Monday, November 7, 2011

Saving Time

How does that work exactly? Saving time? We spring forward. Then we fall back. OR We spring ahead. Then we fall behind. Some of us spring back and fall forward. On our face. That's where I feel today. The time change always messes with my schedule. Yesterday at 5 o'clock it felt like it was 7 and I should be winding down for the day. This morning, I was awake at my normal time but that is actually an hour earlier. Good grief! Who thought this time change was a good idea? Here's what I found out:

How and When Did Daylight Saving Time Start?
Ben Franklin—of "early to bed and early to rise" fame—was apparently the first person to suggest the concept of daylight savings, according to computer scientist David Prerau, author of the book Seize the Daylight: The Curious and Contentious Story of Daylight Saving Time.
While serving as U.S. ambassador to France in Paris, Franklin wrote of being awakened at 6 a.m. and realizing, to his surprise, that the sun would rise far earlier than he usually did. Imagine the resources that might be saved if he and others rose before noon and burned less midnight oil, Franklin, tongue half in cheek, wrote to a newspaper.
"Franklin seriously realized it would be beneficial to make better use of daylight but he didn't really know how to implement it," Prerau said.
It wasn't until World War I that daylight savings were realized on a grand scale. Germany was the first state to adopt the time changes, to reduce artificial lighting and thereby save coal for the war effort. Friends and foes soon followed suit.
In the U.S. a federal law standardized the yearly start and end of daylight saving time in 1918—for the states that chose to observe it.
During World War II the U.S. made daylight saving time mandatory for the whole country, as a way to save wartime resources. Between February 9, 1942, and September 30, 1945, the government took it a step further. During this period daylight saving time was observed year-round, essentially making it the new standard time, if only for a few years.
Since the end of World War II, though, daylight saving time has always been optional for U.S. states. But its beginning and end have shifted—and occasionally disappeared.
During the 1973-74 Arab oil embargo, the U.S. once again extended daylight saving time through the winter, resulting in a one percent decrease in the country's electrical load, according to federal studies cited by Prerau.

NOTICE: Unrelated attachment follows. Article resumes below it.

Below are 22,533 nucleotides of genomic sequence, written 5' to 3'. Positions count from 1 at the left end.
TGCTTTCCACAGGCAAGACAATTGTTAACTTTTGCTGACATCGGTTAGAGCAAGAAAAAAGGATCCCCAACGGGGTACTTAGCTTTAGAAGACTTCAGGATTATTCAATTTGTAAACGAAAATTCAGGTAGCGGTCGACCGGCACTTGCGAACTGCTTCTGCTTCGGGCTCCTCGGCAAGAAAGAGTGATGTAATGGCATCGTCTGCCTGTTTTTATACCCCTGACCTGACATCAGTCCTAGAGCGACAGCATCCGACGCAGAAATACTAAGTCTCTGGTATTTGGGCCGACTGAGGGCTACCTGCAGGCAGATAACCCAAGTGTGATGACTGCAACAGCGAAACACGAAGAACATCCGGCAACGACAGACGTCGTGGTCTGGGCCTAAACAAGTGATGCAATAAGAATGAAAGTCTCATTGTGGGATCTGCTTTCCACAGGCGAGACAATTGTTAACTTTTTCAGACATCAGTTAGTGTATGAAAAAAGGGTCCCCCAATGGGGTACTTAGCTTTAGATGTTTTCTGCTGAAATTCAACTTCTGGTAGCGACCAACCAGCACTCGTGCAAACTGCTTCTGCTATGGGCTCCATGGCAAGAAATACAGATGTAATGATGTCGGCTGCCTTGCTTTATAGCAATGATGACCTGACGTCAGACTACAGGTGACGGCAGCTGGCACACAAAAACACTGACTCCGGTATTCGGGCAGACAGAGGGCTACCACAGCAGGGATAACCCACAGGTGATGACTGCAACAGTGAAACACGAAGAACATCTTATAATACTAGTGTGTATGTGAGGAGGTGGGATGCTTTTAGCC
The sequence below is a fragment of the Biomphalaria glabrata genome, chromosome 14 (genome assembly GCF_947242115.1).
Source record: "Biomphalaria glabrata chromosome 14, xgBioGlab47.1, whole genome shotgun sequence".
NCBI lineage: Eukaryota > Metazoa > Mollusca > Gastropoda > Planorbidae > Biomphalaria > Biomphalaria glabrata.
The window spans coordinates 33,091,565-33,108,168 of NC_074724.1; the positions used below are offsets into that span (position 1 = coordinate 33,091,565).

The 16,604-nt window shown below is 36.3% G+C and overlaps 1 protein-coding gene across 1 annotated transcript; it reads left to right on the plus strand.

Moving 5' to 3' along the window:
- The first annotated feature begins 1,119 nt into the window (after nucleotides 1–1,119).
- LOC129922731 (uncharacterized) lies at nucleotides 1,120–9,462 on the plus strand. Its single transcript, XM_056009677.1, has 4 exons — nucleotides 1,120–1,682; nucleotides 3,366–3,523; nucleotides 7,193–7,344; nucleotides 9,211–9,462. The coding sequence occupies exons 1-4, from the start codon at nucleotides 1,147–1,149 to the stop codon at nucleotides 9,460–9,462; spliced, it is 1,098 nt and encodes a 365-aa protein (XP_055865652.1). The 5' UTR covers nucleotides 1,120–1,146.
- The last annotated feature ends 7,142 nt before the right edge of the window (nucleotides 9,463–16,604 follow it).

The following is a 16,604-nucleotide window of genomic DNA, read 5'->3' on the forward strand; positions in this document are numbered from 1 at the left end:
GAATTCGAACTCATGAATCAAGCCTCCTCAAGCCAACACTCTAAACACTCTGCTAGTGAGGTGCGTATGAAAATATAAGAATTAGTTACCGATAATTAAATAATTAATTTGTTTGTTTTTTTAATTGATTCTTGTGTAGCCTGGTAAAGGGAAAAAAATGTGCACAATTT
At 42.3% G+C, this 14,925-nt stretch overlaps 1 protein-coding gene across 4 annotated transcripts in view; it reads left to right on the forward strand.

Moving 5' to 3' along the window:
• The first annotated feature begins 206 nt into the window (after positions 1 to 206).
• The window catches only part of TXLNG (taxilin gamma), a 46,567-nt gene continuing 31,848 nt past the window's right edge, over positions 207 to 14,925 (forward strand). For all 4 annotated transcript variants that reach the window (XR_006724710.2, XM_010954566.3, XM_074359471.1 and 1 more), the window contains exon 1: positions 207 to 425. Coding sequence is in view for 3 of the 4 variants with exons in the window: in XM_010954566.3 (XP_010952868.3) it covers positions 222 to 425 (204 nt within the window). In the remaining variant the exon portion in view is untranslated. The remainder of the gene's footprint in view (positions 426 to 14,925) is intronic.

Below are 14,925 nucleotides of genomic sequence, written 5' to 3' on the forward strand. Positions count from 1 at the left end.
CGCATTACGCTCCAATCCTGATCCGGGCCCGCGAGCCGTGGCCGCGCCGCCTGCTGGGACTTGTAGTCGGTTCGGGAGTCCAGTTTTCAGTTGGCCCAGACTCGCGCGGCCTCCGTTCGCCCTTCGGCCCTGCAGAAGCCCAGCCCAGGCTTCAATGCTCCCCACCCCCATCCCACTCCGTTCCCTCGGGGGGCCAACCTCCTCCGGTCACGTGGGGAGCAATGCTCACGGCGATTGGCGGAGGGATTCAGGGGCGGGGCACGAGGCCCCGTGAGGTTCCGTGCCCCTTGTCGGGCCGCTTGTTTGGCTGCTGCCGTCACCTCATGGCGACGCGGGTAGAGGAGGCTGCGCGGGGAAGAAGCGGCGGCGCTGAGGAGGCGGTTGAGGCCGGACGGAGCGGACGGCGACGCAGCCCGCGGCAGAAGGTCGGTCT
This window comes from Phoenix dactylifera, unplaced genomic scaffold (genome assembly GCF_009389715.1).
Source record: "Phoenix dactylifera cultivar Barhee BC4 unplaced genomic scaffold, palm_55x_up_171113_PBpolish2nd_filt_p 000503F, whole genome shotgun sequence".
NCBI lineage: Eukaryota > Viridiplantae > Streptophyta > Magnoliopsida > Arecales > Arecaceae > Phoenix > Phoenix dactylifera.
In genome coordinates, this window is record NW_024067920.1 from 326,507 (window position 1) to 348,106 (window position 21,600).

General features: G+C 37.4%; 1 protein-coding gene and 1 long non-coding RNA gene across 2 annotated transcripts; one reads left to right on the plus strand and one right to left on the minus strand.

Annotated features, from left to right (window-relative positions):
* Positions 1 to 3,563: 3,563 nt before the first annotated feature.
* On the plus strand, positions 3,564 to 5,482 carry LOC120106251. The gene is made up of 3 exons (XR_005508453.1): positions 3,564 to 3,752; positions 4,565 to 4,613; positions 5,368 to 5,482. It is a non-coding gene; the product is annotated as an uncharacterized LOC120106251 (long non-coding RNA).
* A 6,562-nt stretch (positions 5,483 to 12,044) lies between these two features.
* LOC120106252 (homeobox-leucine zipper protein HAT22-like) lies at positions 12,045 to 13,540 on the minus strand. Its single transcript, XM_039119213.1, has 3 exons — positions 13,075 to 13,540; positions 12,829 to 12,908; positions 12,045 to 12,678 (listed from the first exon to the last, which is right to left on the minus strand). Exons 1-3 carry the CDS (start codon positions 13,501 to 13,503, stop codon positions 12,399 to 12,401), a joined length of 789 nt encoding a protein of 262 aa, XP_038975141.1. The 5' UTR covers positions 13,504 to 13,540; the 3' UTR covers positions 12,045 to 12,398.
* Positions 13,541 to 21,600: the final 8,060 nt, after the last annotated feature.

Thirty years later the Energy Policy Act of 2005 was enacted, mandating a controversial monthlong extension of daylight saving time, starting in 2007. (taken from the national geographic website)

Personally, I'm with Arizona who does not change their clocks. Let's just live with the time we have and enjoy today, This Day!

Thank you so much for stopping by and visiting. Have a fabulous day and week.

Peace and Joy,
Susan

1 Timothy 2:1-2 (NKJV) 1 Therefore I exhort first of all that supplications, prayers, intercessions, and giving of thanks be made for all men, 2 for kings and all who are in authority, that we may lead a quiet and peaceable life in all godliness and reverence.

6 comments:

Penny said...

I have to always teach my students that it's daylight saving time, not "savings." Not sure if it's a Southern thing or not, but we like to add an "s" to that middle word, lol.

Jacqueline said...

Dearest sweeet susan, it's so lovely to meet you at Divas & dreams workshop! I look forward to connecting with you more. Have a lovely merry happy week and love to you!

jacqueline
http://jqlinesocuteithurts.typepad.com/

Katherine Aucoin said...

I'm just happy to get my hour back and get caught up on my sleep! lol

I do like that it gets dark early in the winter, makes our home feel more warm and cozy.

Hope all is well with you, Susan! Hugs~

Lori said...

I agree. Let's just leave the time be what the time is. :)

gigi said...

Arizona has the right idea. I've already had a 30 minute nap this afternoon and I NEVER take naps. Even my dogs and cats are out of wack :(
Happy Monday anyway!

Mary said...

Wait. Someone wrote a WHOLE BOOK on daylight savings time?
My hubby had a great idea: split the difference, move the time 30 minutes and leave it!